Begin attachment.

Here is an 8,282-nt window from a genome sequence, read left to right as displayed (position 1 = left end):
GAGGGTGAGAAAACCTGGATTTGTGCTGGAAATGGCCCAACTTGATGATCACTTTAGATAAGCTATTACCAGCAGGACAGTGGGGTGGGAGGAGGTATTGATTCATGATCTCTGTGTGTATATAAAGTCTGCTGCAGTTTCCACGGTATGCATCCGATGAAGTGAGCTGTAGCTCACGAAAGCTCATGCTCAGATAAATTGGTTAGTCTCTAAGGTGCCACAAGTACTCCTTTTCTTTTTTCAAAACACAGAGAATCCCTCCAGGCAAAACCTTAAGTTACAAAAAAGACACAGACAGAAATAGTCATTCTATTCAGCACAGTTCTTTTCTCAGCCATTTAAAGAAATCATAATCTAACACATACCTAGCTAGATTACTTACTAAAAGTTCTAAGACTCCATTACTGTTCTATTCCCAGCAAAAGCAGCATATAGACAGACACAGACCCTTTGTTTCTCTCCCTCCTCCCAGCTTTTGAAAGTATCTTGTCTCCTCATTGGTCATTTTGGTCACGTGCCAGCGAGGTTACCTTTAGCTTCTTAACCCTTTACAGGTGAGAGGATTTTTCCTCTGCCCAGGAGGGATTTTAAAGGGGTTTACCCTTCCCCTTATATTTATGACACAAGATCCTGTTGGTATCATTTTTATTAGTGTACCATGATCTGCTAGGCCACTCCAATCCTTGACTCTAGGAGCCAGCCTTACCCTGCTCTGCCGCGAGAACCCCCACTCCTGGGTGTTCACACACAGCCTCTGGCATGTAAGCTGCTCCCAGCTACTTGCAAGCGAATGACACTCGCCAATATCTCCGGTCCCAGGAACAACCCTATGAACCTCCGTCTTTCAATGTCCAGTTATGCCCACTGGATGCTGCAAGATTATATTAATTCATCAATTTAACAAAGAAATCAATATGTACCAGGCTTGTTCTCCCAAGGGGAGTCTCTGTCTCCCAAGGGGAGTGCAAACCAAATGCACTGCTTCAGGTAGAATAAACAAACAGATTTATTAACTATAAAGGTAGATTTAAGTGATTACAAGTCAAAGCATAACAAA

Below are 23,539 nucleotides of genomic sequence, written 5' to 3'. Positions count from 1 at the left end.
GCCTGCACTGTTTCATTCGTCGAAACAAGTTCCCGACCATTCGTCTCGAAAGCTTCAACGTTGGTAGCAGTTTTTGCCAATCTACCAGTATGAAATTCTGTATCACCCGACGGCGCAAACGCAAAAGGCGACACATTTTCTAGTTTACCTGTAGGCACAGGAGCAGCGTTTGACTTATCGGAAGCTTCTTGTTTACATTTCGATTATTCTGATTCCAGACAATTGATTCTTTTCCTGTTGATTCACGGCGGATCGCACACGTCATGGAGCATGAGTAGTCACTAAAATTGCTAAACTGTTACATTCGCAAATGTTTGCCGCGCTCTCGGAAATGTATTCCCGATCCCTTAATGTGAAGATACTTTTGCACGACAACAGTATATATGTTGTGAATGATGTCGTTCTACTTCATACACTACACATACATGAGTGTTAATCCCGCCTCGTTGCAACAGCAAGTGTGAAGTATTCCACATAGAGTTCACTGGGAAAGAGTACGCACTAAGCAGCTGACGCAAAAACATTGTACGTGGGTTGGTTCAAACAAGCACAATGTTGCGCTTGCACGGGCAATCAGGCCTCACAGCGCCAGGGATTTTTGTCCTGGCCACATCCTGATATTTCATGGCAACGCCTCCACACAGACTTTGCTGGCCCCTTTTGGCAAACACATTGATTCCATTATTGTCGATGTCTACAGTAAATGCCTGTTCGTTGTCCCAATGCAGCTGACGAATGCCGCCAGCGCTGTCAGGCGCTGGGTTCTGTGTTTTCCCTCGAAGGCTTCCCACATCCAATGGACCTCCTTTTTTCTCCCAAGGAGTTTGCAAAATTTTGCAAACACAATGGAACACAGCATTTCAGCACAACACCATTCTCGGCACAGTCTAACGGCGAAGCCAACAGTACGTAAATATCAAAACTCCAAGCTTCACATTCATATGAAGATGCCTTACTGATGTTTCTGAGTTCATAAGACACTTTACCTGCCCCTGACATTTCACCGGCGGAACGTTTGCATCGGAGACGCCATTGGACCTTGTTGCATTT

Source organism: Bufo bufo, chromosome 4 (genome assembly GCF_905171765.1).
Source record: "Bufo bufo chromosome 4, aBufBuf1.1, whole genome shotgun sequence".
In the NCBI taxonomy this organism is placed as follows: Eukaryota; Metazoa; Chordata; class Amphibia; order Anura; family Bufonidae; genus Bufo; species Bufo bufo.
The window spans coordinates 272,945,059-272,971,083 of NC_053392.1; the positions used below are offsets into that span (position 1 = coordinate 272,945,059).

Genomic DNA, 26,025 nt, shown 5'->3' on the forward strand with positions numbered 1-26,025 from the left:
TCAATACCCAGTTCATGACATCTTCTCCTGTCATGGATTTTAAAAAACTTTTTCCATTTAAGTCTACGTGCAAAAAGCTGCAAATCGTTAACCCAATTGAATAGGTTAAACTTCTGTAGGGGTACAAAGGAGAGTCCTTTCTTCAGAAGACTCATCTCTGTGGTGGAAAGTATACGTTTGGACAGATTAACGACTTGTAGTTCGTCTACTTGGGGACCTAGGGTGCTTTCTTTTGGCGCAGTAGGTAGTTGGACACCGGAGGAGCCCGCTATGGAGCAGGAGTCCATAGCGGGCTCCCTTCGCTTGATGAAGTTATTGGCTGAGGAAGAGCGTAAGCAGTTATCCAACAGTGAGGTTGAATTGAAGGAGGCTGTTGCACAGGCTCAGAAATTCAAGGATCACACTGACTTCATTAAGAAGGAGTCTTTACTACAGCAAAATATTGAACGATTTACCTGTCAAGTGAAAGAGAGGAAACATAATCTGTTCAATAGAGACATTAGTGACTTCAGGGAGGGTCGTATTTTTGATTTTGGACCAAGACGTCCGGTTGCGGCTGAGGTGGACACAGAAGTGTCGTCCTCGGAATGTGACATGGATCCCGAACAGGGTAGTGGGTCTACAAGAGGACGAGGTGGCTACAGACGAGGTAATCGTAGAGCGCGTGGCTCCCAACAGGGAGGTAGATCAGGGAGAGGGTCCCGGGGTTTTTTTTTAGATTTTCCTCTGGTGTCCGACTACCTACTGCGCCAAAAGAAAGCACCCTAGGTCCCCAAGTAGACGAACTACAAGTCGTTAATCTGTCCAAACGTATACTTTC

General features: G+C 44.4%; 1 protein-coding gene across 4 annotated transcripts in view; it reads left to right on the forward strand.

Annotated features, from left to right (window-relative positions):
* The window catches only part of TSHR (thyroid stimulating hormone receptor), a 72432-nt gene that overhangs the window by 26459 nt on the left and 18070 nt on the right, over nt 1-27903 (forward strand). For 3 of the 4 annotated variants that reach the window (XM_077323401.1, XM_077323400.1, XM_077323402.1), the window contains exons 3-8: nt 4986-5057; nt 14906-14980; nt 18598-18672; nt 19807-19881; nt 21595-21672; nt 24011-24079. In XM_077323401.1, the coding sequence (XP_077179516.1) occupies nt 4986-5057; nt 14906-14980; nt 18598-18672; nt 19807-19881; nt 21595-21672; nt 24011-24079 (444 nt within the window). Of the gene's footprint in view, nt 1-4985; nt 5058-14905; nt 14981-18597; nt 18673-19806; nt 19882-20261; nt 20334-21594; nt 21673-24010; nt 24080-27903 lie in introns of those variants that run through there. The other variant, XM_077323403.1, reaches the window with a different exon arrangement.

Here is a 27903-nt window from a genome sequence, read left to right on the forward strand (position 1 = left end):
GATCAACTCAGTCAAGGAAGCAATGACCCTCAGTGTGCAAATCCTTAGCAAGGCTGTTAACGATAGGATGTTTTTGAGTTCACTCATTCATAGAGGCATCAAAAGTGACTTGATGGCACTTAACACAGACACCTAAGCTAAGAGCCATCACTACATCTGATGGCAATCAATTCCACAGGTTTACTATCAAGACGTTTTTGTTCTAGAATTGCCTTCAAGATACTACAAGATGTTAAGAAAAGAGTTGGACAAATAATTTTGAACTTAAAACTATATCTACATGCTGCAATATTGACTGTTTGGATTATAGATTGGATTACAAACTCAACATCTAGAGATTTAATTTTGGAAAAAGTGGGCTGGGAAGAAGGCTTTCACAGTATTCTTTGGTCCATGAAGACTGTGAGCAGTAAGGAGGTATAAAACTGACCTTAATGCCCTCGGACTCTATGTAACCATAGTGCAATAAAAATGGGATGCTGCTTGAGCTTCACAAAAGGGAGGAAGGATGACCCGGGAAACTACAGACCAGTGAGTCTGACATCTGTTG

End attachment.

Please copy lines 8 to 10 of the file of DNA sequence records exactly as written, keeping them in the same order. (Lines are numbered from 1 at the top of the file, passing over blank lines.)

The window spans coordinates 272,945,059-272,971,083 of NC_053392.1; the positions used below are offsets into that span (position 1 = coordinate 272,945,059).

Genomic DNA, 26,025 nt, shown 5'->3' on the forward strand with positions numbered 1-26,025 from the left:
TCAATACCCAGTTCATGACATCTTCTCCTGTCATGGATTTTAAAAAACTTTTTCCATTTAAGTCTACGTGCAAAAAGCTGCAAATCGTTAACCCAATTGAATAGGTTAAACTTCTGTAGGGGTACAAAGGAGAGTCCTTTCTTCAGAAGACTCATCTCTGTGGTGGAAAGTATACGTTTGGACAGATTAACGACTTGTAGTTCGTCTACTTGGGGACCTAGGGTGCTTTCTTTTGGCGCAGTAGGTAGTTGGACACCGGAGGAGCCCGCTATGGAGCAGGAGTCCATAGCGGGCTCCCTTCGCTTGATGAAGTTATTGGCTGAGGAAGAGCGTAAGCAGTTATCCAACAGTGAGGTTGAATTGAAGGAGGCTGTTGCACAGGCTCAGAAATTCAAGGATCACACTGACTTCATTAAGAAGGAGTCTTTACTACAGCAAAATATTGAACGATTTACCTGTCAAGTGAAAGAGAGGAAACATAATCTGTTCAATAGAGACATTAGTGACTTCAGGGAGGGTCGTATTTTTGATTTTGGACCAAGACGTCCGGTTGCGGCTGAGGTGGACACAGAAGTGTCGTCCTCGGAATGTGACATGGATCCCGAACAGGGTAGTGGGTCTACAAGAGGACGAGGTGGCTACAGACGAGGTAATCGTAGAGCGCGTGGCTCCCAACAGGGAGGTAGATCAGGGAGAGGGTCCCGGGGTTTTTTTTTAGATTTTCCTCTGGTGTCCGACTACCTACTGCGCCAAAAGAAAGCACCCTAGGTCCCCAAGTAGACGAACTACAAGTCGTTAATCTGTCCAAACGTATACTTTC